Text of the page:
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The whole community

Treating far beyond our walls

The prevailing view is that hospitals are where care should be delivered. But what about the positive benefits treatment closer to home can have?

Max outside the beach hut looking curious
After 14 months of travelling back and forth to Cambridge, Max now gets the care he needs closer to home, leaving more time to enjoy the things he loves.

We’ll leverage the power of digital and telehealth technology to go beyond our walls, to support healthcare professionals from a distance and provide care where it’s needed most. Drawing on the faces and places young people already know — their schools and colleges, the family GP, the local community — to offer safer, smarter care closer to them. No matter where in the world they are.

Closer to the community. Closer to their front door. Closer to their own bed.

Baby Max in a restaurant with his parents

Care delivered home

Advances in telehealth technology are accelerating at a rapid rate. Video consultations and virtual monitoring are being seamlessly integrated into treatment plans.

Observational visits, previously requiring children to travel into a hospital, can be done remotely. And while we will have everything we need to care for the sickest children in the hospital when they need it most, our pioneering vision is one which draws on every development to treat children as close to home as possible.

This feels familiar

We will use technology to make difficult situations more bearable. To help young people feel comfortable even when they’re well outside their comfort zone. We’ll embrace advancements in technology, such as virtual reality, which can transform environments into familiar spaces, to put children at ease. And collaborate with innovators to develop more initiatives — like Senua’s Sacrifice, a video game which authentically portrays mental health conditions — to help young people feel seen and heard.

Find out more about technology we will use in the new hospital by visiting the Technology page in the Research section.

Research subversion image of Max

Working across the region

Cambridge Children’s Hospital will stretch throughout the east of England, working hand-in-hand with local partners, hospitals and retrieval services to ensure young people receive care in the best place for them.

We will call on the 17 acute neighbouring trusts and four community health trusts to help us achieve this, offering families support — from practical training for parents to sharing knowledge with schools — without ever venturing too far from their front doorsteps.

Find out more about our partners by visiting Our partnership page.

We’ll ensure that children are heard, everywhere

Max might have been born with speech difficulties, but with our support he’ll soon be able to tell you just how important the community is for his health.

Max walking into the sea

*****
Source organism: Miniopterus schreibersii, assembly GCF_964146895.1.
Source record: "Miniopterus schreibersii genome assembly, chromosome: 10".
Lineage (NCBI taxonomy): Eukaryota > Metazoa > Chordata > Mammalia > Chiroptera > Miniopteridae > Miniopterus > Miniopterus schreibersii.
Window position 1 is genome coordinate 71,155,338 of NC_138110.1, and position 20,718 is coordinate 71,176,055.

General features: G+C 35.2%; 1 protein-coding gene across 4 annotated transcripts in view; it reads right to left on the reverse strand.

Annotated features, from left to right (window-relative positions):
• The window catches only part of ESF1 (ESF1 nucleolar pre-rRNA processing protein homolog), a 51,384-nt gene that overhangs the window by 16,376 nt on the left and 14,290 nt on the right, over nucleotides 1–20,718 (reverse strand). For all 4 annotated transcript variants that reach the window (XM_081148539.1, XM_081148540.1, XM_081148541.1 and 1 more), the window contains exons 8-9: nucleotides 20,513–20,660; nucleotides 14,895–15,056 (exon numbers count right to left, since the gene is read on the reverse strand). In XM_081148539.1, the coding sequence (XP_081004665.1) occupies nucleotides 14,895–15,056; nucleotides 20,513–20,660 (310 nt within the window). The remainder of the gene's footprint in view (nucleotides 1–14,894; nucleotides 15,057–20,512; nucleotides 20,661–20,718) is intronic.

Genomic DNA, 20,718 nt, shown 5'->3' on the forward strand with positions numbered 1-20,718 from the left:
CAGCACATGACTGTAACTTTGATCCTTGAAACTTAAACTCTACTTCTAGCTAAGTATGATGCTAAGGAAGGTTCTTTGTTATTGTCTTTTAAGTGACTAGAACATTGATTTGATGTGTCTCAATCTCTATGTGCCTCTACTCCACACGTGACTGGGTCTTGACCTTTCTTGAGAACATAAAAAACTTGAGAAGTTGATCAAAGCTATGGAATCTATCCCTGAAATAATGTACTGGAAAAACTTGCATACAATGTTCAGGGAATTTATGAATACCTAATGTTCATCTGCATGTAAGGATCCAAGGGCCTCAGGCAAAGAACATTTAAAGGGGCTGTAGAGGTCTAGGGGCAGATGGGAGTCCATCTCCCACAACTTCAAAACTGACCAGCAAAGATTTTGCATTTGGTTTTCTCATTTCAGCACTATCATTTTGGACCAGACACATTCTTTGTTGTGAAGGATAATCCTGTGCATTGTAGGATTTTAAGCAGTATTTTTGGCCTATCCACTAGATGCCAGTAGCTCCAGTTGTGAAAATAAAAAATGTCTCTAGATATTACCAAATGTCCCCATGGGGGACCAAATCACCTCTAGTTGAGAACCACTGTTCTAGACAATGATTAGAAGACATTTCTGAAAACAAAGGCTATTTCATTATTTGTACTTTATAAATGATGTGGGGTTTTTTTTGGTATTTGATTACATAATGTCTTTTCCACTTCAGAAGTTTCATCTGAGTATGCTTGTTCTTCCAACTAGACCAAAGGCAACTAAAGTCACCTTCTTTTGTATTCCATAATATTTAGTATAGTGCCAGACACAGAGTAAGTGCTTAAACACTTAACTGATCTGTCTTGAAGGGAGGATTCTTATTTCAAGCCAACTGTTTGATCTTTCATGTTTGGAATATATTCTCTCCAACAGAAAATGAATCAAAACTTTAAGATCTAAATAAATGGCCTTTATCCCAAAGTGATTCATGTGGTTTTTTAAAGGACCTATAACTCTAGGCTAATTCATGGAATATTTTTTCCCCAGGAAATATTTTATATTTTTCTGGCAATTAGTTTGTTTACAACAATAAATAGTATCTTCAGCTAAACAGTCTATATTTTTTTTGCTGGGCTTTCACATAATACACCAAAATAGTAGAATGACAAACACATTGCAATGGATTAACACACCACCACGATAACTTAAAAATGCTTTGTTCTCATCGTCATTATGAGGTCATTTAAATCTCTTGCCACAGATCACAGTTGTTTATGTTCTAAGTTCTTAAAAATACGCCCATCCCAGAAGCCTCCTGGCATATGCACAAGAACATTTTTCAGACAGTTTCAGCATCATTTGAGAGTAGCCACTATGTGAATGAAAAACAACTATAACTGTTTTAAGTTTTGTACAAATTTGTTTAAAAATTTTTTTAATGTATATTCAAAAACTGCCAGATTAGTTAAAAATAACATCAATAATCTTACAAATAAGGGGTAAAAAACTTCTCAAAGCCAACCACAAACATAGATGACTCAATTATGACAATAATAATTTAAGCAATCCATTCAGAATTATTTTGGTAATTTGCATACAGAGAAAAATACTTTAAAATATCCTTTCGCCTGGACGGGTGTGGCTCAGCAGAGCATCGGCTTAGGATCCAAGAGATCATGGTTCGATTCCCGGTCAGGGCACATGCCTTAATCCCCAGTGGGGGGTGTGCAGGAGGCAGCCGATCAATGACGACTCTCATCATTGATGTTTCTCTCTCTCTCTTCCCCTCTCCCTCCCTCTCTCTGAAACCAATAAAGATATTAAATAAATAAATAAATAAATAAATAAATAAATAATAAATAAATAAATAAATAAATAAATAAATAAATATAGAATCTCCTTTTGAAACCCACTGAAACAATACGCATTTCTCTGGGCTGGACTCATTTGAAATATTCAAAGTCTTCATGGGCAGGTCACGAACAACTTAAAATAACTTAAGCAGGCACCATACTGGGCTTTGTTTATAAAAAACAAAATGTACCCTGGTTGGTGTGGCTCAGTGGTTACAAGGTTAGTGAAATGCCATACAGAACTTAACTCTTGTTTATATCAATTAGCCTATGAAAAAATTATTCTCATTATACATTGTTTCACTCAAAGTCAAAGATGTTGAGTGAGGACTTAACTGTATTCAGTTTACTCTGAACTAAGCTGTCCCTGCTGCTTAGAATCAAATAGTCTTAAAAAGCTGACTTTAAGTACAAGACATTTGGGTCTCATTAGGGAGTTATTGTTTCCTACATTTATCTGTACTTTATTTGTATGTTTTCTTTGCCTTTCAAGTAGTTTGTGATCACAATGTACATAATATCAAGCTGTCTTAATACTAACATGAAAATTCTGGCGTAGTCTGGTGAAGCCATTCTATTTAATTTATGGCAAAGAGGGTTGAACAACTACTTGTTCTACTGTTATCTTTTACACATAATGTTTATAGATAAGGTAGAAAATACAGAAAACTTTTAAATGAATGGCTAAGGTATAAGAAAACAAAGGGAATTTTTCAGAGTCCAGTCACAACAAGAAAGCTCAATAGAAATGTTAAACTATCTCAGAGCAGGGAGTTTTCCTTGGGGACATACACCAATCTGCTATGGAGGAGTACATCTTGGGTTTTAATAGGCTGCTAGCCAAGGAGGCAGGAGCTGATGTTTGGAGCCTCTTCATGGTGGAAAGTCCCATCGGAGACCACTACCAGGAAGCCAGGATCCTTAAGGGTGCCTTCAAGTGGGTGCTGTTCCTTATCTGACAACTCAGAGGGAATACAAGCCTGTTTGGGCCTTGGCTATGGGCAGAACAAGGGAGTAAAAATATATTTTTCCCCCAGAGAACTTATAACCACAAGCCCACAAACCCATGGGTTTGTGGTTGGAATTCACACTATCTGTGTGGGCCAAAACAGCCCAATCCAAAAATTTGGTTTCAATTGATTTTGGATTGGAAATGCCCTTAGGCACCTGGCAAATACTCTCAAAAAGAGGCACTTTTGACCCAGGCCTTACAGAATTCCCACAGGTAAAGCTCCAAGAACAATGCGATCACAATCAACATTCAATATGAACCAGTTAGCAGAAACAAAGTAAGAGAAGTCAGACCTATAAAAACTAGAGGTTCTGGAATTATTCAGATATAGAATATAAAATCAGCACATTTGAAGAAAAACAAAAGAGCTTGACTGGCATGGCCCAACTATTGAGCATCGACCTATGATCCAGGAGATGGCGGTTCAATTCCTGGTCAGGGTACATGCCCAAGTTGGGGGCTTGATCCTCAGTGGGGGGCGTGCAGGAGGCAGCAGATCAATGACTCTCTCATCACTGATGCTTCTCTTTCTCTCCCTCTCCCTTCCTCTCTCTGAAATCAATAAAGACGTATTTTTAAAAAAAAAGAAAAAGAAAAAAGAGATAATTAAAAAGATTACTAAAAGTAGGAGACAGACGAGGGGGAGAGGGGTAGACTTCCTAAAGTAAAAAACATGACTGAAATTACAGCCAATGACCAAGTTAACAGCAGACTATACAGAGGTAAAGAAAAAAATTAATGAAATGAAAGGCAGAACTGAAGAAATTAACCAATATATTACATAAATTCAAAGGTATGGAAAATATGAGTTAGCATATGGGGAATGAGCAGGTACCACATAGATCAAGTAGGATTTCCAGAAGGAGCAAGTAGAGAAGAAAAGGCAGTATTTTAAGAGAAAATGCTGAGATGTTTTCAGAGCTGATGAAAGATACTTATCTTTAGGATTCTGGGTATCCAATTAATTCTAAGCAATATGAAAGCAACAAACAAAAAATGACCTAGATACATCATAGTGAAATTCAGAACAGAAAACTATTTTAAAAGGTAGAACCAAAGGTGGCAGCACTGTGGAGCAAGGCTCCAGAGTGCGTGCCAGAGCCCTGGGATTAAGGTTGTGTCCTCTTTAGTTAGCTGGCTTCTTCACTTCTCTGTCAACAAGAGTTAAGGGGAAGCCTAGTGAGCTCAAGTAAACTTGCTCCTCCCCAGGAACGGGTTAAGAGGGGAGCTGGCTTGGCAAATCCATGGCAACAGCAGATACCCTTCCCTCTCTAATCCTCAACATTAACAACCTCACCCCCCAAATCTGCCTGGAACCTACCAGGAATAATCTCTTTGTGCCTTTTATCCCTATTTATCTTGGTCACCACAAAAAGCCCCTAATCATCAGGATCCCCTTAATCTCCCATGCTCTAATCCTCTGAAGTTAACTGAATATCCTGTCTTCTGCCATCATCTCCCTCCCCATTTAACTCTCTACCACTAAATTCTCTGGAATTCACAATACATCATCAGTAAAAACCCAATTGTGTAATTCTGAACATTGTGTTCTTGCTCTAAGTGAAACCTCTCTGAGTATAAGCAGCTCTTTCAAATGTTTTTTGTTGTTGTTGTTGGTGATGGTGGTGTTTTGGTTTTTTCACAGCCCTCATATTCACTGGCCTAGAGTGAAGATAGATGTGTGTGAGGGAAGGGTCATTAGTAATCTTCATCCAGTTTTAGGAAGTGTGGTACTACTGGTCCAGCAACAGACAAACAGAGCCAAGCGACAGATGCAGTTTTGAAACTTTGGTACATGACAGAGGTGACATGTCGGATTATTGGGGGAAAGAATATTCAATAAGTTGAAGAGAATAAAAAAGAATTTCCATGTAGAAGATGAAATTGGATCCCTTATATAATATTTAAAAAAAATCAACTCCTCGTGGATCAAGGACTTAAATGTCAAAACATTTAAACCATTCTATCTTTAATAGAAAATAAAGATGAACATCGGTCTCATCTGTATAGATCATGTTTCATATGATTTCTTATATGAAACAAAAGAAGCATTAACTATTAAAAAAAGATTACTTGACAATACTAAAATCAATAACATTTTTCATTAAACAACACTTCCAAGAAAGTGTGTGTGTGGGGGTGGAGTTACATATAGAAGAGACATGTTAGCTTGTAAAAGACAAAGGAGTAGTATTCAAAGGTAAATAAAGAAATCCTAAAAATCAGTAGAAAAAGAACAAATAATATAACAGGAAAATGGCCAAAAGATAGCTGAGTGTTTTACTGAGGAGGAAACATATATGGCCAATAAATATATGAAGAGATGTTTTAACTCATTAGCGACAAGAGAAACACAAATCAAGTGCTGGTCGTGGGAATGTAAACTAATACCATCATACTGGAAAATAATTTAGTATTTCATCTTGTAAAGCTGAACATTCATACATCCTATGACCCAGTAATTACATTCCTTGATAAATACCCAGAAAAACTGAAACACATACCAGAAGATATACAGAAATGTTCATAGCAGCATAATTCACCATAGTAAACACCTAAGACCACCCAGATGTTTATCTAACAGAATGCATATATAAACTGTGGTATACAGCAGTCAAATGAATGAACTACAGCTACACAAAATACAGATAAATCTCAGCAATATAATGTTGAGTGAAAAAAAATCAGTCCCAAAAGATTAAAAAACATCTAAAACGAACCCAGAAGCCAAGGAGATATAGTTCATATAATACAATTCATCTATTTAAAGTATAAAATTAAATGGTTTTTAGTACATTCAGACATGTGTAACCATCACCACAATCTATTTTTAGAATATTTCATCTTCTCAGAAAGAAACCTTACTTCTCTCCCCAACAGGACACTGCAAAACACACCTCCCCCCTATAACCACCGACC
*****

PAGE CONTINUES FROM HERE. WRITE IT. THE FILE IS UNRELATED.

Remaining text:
With any newborn, parents can usually expect the volume in their home to go up. But that wasn’t the case with Max. Just hours after he was born, he began struggling with his breathing and was quickly moved into a neo-natal intensive care unit. Here, doctors discovered he had a bilateral vocal cord palsy — a disruptive condition which paralyses the nerves to the voice box. Max needed a tracheostomy and, just a few weeks into his short life, underwent life-saving surgery. At the same time, his parents began intensive training to learn how to care for him by themselves. They stayed overnight in hospital, demonstrating they could make the necessary tube and tape changes. And when they felt confident enough, they took Max home, where he was finally able to sleep in his own bed.

Having a good support network has been so important in helping us through this, both through the teams that cared for us at the hospital and joining parent networks in our community.

Max’s mum, Katherine
Max standing in the water in sea
Max, being as noisy as possible playing on the beach

This wasn’t the last time Max was in hospital and, during the next year and a half he would make the frequent four-hour round trip for treatment and swallow tests. These quiet journeys took their toll on the whole family but, after 14 months, they finally saw the light at the end of the tunnel. Max had reconstructive surgery, successfully repairing a collapse in his airway with some of his rib cartilage and removing the tracheostomy. Hearing him cry in hospital without the aid of a speaking valve was an extraordinary moment. He could now breathe, swallow and communicate on his own. Today, Max spends less time in the car and more time receiving joined-up care in the right places for him. He undergoes speech and language therapy in his local town and does daily physio with his parents in the garden. But, sadly, that isn’t the case for everyone, and while Max’s story shows the positive role home can have, it also emphasises the need for all children to be closer to the care they need. Because, if we can connect with the whole community, we can give more young people the opportunity to enjoy their childhood. To spend the day at the beach, to play in the mud, to laugh with their families. The louder the better.

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